I was supposed to be reading and writing these holidays, but it’s been all arithmetic. Cups, quarters of cups, 165 grams of this, 250 grams of that. I’ve never had so much fun cooking, even if I am stuck on an island with a vegetarian. I’ll forgive her though because she’s an amazing photographer and has been indulging my cookbook fantasies by taking gorgeous pics of the treats I’ve been dishing up. It’s forcing me to be more creative with the way I put food on a plate and I’m discovering little tricks like putting a few strands of red cabbage here and there for visual effect.
I’m also discovering barbecues aren’t just for meat.
The place we’re staying is in a tiny little settlement called Flinders Beach on North Stradbroke Island, about 30km off the coast from Brisbane. I’ve been here many times before, but always with a gang of male carnivores. There’s usually enough smoke rising off the hotplates to start a war between the Sioux and Cherokee. This time it’s a little different, but I had the idea of putting the smoke to good use.
There’s a grove of paperbark trees nearby and I know Alby Mangels and Co. loved baking with the stuff. The BBQ where I’m staying had no lid, but I figured out a way to use a couple of cast iron pans to create a smokey-dokey setup which channeled the fumes of delicousness onto the food without also funneling ash. Results varied between raging bushfire and birthday candles, but ended up under control and not entirely dissimilar to the way I saw it being done on a beach in San Jose Del Cabo a few years ago.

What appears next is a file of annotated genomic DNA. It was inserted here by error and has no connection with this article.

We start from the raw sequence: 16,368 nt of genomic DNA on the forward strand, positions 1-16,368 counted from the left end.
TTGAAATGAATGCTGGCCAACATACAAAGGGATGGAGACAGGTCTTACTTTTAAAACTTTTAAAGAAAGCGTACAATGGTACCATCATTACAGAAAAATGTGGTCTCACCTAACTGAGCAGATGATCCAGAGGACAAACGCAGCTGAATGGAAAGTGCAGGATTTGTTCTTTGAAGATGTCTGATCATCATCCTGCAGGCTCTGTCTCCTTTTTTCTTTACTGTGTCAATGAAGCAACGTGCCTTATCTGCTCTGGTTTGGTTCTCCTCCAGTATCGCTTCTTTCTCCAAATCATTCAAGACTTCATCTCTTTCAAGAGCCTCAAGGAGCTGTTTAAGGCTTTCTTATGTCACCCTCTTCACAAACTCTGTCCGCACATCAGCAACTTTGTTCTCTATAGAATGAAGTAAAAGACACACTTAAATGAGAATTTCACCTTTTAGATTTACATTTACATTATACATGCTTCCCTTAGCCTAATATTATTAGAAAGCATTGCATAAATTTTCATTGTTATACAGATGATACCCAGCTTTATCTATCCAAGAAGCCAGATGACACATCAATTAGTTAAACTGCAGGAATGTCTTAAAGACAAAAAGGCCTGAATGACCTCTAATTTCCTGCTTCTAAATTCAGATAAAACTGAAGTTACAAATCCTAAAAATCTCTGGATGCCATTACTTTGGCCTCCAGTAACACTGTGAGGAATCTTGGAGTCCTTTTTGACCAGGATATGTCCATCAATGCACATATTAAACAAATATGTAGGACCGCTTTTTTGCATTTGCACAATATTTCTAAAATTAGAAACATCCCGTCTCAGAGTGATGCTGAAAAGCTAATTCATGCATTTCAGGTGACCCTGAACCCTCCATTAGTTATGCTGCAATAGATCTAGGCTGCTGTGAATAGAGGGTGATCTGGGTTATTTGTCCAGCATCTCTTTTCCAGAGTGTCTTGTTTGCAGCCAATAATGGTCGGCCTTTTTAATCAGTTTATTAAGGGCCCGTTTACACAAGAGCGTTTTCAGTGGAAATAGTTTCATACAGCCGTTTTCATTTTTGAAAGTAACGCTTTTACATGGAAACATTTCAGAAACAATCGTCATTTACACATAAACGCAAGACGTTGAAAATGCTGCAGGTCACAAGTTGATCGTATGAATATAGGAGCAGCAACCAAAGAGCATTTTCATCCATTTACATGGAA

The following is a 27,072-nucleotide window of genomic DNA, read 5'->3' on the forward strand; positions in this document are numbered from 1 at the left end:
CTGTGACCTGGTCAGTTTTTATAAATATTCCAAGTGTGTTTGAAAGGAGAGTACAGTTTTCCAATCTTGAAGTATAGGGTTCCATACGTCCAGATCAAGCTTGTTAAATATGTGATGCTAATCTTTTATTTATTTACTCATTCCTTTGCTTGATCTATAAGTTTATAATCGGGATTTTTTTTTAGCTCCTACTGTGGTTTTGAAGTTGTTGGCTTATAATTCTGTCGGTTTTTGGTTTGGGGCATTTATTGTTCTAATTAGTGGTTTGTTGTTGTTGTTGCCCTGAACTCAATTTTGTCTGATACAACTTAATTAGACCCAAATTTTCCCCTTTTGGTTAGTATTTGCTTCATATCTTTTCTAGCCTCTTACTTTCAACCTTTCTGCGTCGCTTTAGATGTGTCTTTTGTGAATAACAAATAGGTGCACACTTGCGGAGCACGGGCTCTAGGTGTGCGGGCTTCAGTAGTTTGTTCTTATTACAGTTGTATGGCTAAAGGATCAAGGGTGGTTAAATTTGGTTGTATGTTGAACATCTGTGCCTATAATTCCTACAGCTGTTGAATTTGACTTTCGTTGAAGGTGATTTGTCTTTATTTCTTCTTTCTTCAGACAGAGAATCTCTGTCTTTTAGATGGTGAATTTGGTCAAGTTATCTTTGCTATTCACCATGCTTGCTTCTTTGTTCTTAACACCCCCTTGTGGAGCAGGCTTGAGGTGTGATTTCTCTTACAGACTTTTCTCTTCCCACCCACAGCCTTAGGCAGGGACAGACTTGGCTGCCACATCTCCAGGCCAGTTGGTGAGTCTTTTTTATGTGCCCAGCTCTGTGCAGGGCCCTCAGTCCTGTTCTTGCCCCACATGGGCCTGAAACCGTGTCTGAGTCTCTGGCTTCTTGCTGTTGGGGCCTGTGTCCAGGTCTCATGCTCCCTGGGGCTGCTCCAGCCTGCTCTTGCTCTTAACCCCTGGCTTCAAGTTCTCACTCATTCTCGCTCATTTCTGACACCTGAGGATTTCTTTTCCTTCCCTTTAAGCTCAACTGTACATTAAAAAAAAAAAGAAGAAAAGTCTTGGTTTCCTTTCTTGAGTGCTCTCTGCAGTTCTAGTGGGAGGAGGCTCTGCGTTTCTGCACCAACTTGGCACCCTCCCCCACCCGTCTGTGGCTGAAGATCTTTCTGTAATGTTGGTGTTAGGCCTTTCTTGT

Mexican food should be smokey. I had no chipotles but I had enough capsicum and birds eye chillies to improvise.
- 1 can of red kidney beans
- 1 brown onion
- 2 birds eye chillies
- 1 red capsicum
- 2 tablespoons of cumin (or more, or less, to taste)
- Squeeze of lime
- 4 roma tomatoes
- 2 corns
- 3 garlics
- 3 tbsp white truffle oil (optional, but divine)
- Gourmet fancy-schmancy corn chips
- Guacamole (make it yourself, it’s dead easy)
- Coriander leaves to garnish
- Char-grill the tomatoes and corn on the BBQ and dice everything else (don’t dice the guacamole or chips, actually, do, it’ll be funny).
- Put all the mushy bits into a cast iron pan and place it on the BBQ
- Wrap the outside sides of the pan with paperbark bark
- Place a larger cast iron pan over the top of the first one so that it holds the paper bark in. Make sure there’s room for air to circulate into the first pan.
- Cook until the smell of smokey paperbark and nacho mushy bits is so overpoweringly delicious you have to eat it.